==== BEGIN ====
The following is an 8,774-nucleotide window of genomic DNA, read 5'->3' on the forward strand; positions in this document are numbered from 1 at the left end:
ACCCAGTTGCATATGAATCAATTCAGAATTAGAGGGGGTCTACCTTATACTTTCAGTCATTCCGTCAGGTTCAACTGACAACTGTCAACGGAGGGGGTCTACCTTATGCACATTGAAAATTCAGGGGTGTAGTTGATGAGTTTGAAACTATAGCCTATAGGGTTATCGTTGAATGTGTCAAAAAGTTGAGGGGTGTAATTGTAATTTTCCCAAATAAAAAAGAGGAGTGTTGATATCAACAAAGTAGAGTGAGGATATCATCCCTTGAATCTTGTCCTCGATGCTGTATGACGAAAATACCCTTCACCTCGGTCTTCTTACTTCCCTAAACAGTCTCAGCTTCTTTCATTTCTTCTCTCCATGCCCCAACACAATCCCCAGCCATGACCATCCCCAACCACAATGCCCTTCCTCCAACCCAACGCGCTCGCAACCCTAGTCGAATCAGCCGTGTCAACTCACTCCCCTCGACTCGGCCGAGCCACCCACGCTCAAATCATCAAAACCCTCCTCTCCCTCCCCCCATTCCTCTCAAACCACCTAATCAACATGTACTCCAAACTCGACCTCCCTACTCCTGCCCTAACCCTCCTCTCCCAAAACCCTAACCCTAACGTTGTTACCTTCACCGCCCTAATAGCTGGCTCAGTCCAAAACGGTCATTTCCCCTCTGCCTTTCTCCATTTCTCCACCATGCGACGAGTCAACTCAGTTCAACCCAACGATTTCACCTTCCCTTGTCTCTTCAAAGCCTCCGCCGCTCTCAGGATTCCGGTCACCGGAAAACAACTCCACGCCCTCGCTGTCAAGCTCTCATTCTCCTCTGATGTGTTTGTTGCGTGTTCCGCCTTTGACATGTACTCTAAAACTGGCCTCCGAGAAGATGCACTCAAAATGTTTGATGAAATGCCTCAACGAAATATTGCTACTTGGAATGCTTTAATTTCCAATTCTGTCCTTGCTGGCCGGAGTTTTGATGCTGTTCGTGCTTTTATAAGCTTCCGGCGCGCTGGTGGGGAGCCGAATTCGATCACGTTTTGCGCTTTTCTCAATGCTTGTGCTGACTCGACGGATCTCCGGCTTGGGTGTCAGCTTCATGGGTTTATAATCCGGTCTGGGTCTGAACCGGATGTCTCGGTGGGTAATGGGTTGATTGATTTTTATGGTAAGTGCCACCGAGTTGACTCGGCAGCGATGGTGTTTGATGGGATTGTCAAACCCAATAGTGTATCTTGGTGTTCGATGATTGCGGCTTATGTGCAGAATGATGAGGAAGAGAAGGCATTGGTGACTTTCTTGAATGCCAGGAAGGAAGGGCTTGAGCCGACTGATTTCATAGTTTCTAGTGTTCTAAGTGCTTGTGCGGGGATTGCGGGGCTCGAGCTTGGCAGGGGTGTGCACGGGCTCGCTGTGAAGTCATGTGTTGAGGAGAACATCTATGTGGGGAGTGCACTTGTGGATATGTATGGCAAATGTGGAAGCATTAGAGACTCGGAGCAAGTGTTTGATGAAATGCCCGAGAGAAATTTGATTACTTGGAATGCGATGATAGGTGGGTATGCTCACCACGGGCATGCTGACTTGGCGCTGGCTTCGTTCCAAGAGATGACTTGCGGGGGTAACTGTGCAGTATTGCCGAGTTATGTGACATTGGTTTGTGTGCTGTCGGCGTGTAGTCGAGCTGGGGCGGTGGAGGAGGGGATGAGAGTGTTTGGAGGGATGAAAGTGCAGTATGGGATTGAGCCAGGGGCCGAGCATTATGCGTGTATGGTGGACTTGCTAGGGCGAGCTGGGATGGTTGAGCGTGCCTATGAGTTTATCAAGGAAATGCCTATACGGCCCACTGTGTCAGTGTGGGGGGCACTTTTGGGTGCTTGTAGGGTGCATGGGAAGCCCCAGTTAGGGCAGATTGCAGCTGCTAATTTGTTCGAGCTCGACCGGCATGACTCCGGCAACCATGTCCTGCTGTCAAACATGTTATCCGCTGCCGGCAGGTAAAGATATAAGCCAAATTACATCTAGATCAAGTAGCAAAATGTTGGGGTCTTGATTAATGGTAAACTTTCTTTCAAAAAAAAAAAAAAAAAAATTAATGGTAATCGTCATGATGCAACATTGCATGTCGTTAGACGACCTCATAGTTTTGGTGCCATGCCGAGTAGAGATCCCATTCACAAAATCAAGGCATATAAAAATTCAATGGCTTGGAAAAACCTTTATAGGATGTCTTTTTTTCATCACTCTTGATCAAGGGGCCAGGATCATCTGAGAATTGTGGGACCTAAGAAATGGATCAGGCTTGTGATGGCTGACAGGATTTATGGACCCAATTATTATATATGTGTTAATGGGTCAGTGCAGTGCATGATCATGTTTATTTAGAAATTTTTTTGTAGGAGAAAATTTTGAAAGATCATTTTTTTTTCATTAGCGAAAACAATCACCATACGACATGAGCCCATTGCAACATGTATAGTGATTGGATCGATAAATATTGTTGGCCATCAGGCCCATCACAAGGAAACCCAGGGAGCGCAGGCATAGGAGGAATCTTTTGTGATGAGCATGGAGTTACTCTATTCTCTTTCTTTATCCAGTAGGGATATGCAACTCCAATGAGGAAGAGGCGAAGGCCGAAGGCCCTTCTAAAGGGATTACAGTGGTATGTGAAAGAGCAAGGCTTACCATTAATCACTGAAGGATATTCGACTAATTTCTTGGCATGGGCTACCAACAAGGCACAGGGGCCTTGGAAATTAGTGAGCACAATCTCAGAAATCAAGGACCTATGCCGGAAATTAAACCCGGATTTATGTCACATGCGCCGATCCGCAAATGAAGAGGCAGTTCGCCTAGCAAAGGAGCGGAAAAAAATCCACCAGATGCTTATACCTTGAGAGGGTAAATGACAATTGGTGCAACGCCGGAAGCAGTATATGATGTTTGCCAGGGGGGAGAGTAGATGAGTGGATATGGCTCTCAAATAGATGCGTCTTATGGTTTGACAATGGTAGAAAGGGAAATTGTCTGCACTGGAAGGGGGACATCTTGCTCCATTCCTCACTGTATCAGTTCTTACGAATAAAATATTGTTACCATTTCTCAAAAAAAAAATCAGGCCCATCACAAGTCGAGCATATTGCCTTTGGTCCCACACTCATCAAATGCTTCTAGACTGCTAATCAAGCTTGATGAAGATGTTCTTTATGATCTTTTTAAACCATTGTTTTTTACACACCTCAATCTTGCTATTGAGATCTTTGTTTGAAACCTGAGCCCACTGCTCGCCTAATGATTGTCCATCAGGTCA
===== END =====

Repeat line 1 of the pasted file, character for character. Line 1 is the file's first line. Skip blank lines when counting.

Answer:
The following is an 8,774-nucleotide window of genomic DNA, read 5'->3' on the forward strand; positions in this document are numbered from 1 at the left end: